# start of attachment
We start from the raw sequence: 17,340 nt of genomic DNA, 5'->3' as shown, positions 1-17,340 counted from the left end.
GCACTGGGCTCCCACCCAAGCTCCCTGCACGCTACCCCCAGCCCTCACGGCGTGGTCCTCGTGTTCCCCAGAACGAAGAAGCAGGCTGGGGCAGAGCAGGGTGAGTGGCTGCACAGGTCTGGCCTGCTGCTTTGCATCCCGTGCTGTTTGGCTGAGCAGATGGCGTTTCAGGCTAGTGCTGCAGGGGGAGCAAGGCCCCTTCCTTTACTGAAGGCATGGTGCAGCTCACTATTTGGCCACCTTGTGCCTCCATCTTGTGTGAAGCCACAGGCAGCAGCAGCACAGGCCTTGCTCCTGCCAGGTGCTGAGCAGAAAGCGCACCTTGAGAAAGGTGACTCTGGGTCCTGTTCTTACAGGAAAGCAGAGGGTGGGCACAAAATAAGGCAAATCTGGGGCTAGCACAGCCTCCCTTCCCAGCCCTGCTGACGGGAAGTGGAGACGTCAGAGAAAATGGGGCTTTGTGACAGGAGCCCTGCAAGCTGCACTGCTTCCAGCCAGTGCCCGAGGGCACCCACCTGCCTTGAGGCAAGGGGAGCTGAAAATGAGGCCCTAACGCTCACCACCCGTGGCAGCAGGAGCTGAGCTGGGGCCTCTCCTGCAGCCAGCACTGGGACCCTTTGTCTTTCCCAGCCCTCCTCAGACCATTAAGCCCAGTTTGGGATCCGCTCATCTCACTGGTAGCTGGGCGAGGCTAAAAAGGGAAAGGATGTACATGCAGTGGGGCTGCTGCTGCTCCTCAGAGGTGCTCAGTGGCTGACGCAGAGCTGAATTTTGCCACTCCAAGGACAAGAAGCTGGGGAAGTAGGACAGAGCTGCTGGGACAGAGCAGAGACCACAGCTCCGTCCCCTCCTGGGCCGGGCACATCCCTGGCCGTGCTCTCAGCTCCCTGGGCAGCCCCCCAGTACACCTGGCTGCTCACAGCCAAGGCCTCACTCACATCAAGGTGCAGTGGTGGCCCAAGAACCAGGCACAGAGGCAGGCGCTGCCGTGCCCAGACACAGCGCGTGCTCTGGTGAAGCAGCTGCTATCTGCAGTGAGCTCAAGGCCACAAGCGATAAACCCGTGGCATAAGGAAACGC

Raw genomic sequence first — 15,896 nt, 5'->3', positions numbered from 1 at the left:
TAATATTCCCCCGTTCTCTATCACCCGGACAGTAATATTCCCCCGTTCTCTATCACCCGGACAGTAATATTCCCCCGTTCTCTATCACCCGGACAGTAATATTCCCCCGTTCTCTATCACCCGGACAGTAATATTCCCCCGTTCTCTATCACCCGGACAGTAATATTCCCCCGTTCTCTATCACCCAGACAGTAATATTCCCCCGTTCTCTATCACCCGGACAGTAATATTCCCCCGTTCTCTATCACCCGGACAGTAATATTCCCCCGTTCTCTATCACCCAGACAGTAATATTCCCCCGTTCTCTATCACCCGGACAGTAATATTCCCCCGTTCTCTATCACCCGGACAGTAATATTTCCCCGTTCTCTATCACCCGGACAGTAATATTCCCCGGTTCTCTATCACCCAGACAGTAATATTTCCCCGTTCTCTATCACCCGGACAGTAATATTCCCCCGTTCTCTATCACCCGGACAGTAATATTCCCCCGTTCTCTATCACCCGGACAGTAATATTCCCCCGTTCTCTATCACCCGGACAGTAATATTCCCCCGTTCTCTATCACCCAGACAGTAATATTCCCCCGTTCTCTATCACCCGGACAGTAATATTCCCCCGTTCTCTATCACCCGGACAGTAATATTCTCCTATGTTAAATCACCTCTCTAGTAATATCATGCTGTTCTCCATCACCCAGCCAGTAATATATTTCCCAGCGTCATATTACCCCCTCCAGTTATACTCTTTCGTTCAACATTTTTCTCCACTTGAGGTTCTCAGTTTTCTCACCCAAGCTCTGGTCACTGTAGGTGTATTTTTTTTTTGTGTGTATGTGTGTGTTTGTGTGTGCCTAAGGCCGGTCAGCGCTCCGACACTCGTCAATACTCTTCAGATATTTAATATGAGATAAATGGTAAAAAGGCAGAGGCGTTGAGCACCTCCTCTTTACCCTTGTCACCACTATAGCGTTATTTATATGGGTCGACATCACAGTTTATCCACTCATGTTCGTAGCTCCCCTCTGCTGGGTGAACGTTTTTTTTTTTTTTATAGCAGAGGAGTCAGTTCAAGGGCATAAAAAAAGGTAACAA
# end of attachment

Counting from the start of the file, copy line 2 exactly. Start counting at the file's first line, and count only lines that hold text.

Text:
GCACTGGGCTCCCACCCAAGCTCCCTGCACGCTACCCCCAGCCCTCACGGCGTGGTCCTCGTGTTCCCCAGAACGAAGAAGCAGGCTGGGGCAGAGCAGGGTGAGTGGCTGCACAGGTCTGGCCTGCTGCTTTGCATCCCGTGCTGTTTGGCTGAGCAGATGGCGTTTCAGGCTAGTGCTGCAGGGGGAGCAAGGCCCCTTCCTTTACTGAAGGCATGGTGCAGCTCACTATTTGGCCACCTTGTGCCTCCATCTTGTGTGAAGCCACAGGCAGCAGCAGCACAGGCCTTGCTCCTGCCAGGTGCTGAGCAGAAAGCGCACCTTGAGAAAGGTGACTCTGGGTCCTGTTCTTACAGGAAAGCAGAGGGTGGGCACAAAATAAGGCAAATCTGGGGCTAGCACAGCCTCCCTTCCCAGCCCTGCTGACGGGAAGTGGAGACGTCAGAGAAAATGGGGCTTTGTGACAGGAGCCCTGCAAGCTGCACTGCTTCCAGCCAGTGCCCGAGGGCACCCACCTGCCTTGAGGCAAGGGGAGCTGAAAATGAGGCCCTAACGCTCACCACCCGTGGCAGCAGGAGCTGAGCTGGGGCCTCTCCTGCAGCCAGCACTGGGACCCTTTGTCTTTCCCAGCCCTCCTCAGACCATTAAGCCCAGTTTGGGATCCGCTCATCTCACTGGTAGCTGGGCGAGGCTAAAAAGGGAAAGGATGTACATGCAGTGGGGCTGCTGCTGCTCCTCAGAGGTGCTCAGTGGCTGACGCAGAGCTGAATTTTGCCACTCCAAGGACAAGAAGCTGGGGAAGTAGGACAGAGCTGCTGGGACAGAGCAGAGACCACAGCTCCGTCCCCTCCTGGGCCGGGCACATCCCTGGCCGTGCTCTCAGCTCCCTGGGCAGCCCCCCAGTACACCTGGCTGCTCACAGCCAAGGCCTCACTCACATCAAGGTGCAGTGGTGGCCCAAGAACCAGGCACAGAGGCAGGCGCTGCCGTGCCCAGACACAGCGCGTGCTCTGGTGAAGCAGCTGCTATCTGCAGTGAGCTCAAGGCCACAAGCGATAAACCCGTGGCATAAGGAAACGC